Edit by Dalan Overstreet
Earlier this year I wrote about compensation for NCAA athletes, to the effect of it should definitely happen so let’s do it so we can talk about something more interesting. It shouldn’t be lost on anyone that these topics are cyclical. Given that we’re quickly approaching a new College Basketball season, a high point in recruiting, of course it was due to come back around. This time, Klutch Sports is the catalyst.
To summarize, Darius Bazley, a five-star high school prospect and McDonald’s All-American, originally planned to attend Syracuse, but decommitted in March. A month later, he signed with Rich Paul-founded Klutch Sports Group, which represents the likes of LeBron James and Anthony Davis, with plans to play in the G-League. Bazley recently changed his mind once again and signed on for a $1 million internship with New Balance, deciding to train on his own rather than go to the G-League.
Even with having over six months to cope, Jim Boeheim, Syracuse coach for God only knows how long, still seemed a bit salty. Earlier this week, after an exchange with LeBron and a response from Ben Simmons, who is also repped by Klutch, the discussion took a predictable turn towards player pay and Boeheim gave a familiar answer.
“I don’t think we should ever compensate players. I think we do as much as we can for players. The cost of attendance is good. They get more meals now so they can keep their meal money. I think those are all good things and I think more of those things should have been done. But I don’t think you can compensate players straight out. What’s the salary? How much? Do you pay football, men’s basketball, women’s basketball? We got a great lacrosse team, do we pay those guys?”
He continues, “And everybody says, ‘The coach makes this and the players (don’t make anything).’ The player is 17 years old. I’ve been working my whole life. There’s a lot of 17-year-old kids that don’t make money. Most of them. These 17-year-old kids are getting a $75,000 scholarship. And they compare that to a coach making all this money. What’s the comparison there? I’m a grown man. I’ve been working for 50 years. That’s just not a comparison. It makes no sense. You might as well say that NBA players aren’t making enough money because the owner’s worth $2 billion. So the players should be making more money. It just makes no sense.”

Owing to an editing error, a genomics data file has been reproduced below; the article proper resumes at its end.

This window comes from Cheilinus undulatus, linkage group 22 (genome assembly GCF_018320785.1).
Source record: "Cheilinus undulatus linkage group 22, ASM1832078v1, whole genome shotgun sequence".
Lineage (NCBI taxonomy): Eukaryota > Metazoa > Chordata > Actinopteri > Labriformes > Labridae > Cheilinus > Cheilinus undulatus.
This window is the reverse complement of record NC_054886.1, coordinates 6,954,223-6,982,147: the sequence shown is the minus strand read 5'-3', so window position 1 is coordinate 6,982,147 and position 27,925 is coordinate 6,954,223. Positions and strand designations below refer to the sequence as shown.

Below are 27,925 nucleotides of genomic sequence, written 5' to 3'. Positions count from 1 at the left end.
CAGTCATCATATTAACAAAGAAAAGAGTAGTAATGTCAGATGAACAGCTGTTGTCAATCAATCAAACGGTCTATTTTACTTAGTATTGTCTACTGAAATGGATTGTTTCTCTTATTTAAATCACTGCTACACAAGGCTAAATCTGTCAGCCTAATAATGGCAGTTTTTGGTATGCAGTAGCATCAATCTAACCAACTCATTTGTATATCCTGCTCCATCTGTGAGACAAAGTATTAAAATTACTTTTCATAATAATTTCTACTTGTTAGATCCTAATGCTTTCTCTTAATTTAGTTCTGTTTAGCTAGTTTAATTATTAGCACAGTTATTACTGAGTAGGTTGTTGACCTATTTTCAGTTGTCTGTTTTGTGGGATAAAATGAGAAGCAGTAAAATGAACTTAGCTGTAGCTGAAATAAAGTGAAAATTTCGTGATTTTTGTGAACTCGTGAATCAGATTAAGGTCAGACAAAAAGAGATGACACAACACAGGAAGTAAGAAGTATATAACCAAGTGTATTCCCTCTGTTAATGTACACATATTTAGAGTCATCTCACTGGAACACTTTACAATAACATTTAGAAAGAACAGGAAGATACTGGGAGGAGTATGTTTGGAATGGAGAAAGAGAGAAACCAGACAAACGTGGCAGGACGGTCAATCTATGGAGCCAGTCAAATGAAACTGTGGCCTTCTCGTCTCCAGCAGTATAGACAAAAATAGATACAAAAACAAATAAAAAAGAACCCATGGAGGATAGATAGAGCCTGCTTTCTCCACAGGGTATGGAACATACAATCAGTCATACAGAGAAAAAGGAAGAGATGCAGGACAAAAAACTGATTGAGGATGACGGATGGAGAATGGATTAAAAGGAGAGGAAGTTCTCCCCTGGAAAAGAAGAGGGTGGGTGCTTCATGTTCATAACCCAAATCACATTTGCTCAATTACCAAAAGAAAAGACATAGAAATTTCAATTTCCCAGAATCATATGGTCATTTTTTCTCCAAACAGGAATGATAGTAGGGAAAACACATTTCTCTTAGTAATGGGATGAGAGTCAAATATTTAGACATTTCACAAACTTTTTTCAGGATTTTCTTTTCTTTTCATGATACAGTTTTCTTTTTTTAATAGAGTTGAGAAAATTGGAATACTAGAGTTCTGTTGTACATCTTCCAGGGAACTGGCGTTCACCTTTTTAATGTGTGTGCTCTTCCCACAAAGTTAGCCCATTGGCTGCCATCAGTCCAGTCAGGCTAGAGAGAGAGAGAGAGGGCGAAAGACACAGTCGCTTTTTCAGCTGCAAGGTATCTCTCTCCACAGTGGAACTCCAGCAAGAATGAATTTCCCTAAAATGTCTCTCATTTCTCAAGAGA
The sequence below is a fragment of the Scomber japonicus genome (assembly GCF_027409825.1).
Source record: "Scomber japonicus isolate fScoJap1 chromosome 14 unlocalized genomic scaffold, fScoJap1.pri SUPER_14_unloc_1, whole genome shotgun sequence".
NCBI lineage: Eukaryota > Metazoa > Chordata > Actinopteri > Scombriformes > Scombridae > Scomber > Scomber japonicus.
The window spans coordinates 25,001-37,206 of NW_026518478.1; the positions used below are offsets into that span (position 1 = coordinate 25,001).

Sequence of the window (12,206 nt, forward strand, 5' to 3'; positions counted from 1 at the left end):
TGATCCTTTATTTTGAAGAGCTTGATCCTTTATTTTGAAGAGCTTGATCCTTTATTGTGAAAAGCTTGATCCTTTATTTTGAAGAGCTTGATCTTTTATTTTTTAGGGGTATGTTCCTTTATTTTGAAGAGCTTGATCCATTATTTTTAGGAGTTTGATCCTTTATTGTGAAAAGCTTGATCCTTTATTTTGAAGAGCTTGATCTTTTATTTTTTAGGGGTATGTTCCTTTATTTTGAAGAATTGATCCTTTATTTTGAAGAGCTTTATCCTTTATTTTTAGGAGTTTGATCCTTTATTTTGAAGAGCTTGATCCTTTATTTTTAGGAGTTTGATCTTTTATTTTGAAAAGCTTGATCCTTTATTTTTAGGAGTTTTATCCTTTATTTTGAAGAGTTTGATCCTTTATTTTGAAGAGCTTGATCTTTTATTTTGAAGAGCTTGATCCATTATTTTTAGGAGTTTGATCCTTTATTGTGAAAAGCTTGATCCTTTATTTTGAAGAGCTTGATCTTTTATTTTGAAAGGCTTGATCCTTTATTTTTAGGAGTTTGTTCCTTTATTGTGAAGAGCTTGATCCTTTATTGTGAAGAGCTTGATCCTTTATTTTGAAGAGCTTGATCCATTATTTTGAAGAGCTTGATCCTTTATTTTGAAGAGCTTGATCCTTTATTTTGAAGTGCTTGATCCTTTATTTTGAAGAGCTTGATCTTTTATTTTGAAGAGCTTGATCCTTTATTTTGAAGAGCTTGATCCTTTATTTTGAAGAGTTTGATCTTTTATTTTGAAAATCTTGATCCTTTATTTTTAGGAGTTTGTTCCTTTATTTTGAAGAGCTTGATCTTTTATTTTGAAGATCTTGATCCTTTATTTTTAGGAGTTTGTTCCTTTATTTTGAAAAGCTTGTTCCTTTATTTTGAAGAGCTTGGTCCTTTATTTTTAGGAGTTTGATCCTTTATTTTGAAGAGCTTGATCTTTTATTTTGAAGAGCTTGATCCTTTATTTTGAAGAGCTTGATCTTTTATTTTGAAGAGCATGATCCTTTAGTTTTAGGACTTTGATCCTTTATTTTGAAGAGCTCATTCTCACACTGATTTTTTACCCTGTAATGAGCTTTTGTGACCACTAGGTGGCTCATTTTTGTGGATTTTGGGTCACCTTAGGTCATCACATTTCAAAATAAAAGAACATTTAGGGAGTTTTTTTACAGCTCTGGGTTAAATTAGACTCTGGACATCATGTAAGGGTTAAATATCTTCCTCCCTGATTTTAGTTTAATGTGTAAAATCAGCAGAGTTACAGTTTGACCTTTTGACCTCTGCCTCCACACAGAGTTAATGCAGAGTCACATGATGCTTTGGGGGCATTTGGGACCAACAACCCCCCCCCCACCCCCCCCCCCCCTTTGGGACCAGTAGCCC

First, the following is the answer key to those questions:
- Whatever terms they negotiate with schools, like most jobs of this kind
- See answer above
- Yes, Yes, Yes
- Yes, you pay the Lacrosse guys as well
secondly, unless you yourself are willing to work for meals and housing instead of actual money, you can see why someone would not be so eager to do so themselves.
Third, any 17 year old with a job are salaried employees. It doesn’t matter if you’re 17 or 73, labor should be met with fair compensation. People on academic scholarships are getting a free ride because they also excelled, but they can seek compensation in other forms. I doubt Boeheim would approve of that for his players and commits.
I would be remiss if I didn’t point out that most of these players are 18, not 17, when they arrive on campus, so they would be old enough to serve on a jury, vote, be charged with crimes as adults and join the Army. Sometimes people of an older generation are inconsistent when determining adulthood.
Okay, I think I’ve railed against him enough. Back to the actual point.
It was announced that the G-League would offer the one-and-done types a “professional path” to the NBA. The path would include a $125K contract and access to NBA resources. Who knows if this will attract elite players, but it is at least something new.
John Calipari is another high-profile coach to speak on this recently. In the past, Cal has been pretty dodgy on this topic, but struck a pretty different tone last week, days before the G-League’s professional path announcement.
“I’ve got the solution. The NBA, you want these kids in the G League, you want to do all this? Everyone that goes in the G League is guaranteed eight semesters of college education if you don’t make it. You give them a signing bonus, you pay them. And then if they don’t make it after two years, the NBA pays to have them on my campus. They have to sit out their first year, to prove they really want to be in college. So you can come to college, the NBA is gonna pay for it, for eight semesters. You come back, sit out a year to prove you really want to be in college, then you start playing and your clock starts.”
I get where Calipari is going with this idea. He seems to believe this may hinder a young player’s development, so the league should offer a safety net. This is far from a perfect solution, because it is more complicated and less fair than the NCAA and schools just paying players, but it puts Cal on the better side of this conversation, one that signals to prospects that he will align with their interests.
What Cal understands that Boeheim doesn’t is simply this: It will happen anyway. I am not sure on the statistics or exactly how many people are in favor of paying athletes. However, what I do know is its’ advocates are getting louder and bolder. Calipari is adjusting and in doing so can somewhat shape the dialogue. Boeheim digging in his heels will only alienate five-star guys in the future.
Sometimes, it’s better to just change with the tide…especially if the tide is right.